Organic N in manure becomes plant available over time, some during the year of application and some in the years to follow. Thinking back to the N Cycle, organic N must be mineralized by soil microorganisms before it can be taken up by plants. The major factors that influence organic N mineralization from manure are:
Mineralization of organic N in manure varies from season to season and field to field, because of the range in the conditions, above. To estimate the amount of organic N in manure that becomes available for crop production, research-based, average mineralization rates across a range of conditions have been developed, shown in the table, below.
Release rate for organic N in manure (%)
|Source||Dry Matter Content (%)||Applied in current year||Applied last Year||Two Years Ago|
For instance, if 10 tons/acre of 6% dry matter cow manure is applied in the spring, 35% of manure's organic N would, on average, be used by the crop during this growing season. If the same application was made in each of the previous two years, then 12% of the organic manure N would be available this season from last year's application and 5% from the application made two years prior.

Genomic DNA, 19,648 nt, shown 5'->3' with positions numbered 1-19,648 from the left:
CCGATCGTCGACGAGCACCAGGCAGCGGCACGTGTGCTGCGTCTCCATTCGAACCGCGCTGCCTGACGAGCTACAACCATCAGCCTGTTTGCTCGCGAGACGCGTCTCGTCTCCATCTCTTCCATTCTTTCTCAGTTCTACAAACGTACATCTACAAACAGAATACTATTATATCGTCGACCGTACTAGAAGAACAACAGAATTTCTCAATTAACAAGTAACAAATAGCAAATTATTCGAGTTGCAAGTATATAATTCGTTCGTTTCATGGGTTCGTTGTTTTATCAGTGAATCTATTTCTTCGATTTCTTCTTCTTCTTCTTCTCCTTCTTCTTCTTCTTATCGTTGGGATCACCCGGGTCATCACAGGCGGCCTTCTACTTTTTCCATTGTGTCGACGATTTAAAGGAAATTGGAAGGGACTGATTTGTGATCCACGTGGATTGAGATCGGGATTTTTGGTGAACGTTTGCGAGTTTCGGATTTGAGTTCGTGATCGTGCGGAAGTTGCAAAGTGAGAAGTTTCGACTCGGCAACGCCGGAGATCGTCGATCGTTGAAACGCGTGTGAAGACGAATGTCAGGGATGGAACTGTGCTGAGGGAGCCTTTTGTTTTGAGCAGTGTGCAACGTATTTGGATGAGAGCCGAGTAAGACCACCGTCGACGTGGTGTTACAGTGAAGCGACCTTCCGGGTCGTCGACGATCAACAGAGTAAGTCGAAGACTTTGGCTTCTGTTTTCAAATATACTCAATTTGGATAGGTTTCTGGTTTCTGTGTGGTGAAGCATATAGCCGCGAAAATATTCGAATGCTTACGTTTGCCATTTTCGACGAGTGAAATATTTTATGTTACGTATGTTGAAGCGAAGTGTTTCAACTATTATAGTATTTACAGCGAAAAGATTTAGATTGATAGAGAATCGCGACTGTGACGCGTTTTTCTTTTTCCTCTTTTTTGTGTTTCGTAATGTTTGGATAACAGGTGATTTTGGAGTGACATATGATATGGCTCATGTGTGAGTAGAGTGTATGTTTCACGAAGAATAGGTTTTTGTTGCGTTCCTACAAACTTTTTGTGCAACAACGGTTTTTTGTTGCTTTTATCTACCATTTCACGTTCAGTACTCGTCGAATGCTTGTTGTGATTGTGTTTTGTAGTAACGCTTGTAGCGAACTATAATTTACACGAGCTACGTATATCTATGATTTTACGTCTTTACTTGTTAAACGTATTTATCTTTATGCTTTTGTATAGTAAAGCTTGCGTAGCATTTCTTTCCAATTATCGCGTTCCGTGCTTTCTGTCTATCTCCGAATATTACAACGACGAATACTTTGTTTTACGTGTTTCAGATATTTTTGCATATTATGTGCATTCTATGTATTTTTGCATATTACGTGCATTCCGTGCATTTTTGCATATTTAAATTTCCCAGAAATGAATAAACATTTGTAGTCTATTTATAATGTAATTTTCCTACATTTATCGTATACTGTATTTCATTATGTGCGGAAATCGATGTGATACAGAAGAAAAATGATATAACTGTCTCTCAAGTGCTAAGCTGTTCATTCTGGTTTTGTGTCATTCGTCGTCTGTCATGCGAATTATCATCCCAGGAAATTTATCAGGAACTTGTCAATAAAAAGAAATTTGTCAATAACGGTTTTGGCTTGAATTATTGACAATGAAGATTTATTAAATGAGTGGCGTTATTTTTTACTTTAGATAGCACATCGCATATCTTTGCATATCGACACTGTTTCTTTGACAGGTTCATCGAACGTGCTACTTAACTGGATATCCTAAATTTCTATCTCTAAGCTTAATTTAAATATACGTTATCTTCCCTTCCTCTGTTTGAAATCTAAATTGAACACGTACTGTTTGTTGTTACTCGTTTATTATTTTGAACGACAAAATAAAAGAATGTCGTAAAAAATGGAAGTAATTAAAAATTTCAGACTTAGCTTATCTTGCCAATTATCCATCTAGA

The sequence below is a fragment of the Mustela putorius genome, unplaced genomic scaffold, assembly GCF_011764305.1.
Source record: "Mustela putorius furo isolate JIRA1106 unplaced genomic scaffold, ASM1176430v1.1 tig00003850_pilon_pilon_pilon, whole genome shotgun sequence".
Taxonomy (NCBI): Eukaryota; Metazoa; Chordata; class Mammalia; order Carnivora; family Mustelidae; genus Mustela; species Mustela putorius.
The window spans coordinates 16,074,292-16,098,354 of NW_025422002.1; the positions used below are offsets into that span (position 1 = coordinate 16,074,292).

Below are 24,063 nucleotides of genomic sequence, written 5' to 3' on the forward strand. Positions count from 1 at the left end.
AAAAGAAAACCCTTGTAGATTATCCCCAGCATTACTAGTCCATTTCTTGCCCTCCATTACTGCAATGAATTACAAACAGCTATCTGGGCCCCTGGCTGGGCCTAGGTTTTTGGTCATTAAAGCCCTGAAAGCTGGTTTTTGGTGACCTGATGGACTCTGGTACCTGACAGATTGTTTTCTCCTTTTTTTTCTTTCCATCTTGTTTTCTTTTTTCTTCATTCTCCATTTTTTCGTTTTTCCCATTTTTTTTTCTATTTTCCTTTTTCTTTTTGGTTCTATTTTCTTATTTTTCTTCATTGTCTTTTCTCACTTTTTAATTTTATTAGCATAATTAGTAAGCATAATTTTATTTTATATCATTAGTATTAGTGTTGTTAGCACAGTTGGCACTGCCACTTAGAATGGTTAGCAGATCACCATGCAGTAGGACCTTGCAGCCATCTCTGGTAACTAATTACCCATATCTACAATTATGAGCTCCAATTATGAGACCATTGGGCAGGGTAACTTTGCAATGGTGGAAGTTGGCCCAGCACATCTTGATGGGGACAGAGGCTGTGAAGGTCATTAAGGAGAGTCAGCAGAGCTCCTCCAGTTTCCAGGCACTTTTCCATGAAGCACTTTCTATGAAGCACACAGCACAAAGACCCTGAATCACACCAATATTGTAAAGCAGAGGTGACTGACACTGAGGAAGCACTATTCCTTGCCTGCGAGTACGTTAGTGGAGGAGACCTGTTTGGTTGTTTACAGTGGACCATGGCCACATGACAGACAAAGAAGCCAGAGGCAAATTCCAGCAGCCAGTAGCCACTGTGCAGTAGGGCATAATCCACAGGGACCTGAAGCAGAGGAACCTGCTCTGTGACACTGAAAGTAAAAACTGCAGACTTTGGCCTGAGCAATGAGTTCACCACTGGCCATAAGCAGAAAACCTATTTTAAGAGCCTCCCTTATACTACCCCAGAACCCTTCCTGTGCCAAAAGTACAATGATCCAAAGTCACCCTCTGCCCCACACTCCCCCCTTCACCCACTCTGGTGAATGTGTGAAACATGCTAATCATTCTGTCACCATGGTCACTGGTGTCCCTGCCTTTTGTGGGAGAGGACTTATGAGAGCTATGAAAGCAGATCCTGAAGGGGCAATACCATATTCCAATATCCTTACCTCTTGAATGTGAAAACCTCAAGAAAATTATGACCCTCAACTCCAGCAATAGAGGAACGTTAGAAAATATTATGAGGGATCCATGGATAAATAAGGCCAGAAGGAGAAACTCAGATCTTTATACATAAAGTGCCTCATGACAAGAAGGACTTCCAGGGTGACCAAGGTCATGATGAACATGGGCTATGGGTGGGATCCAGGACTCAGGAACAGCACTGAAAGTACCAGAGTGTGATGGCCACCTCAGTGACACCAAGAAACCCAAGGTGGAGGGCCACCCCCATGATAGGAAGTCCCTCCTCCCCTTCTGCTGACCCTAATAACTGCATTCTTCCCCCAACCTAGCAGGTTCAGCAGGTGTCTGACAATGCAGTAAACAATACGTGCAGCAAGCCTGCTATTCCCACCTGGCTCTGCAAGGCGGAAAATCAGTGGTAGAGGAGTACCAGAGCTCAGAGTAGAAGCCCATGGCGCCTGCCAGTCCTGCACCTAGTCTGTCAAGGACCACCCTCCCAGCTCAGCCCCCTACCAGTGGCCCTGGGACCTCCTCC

The calculator, below, is designed to determine the N available to crops from organic N in manure. To do this, assume that 10 tons/acre of cow manure with 5 lbs organic-N/ton and 6% dry matter is applied to a field.
The calculator can also be used to assess organic N availability from manure for other manure types as well as different rates and histories of application.
To read more on this subject: Nitrogen Guidelines for Field Crops in New York (section 3.3).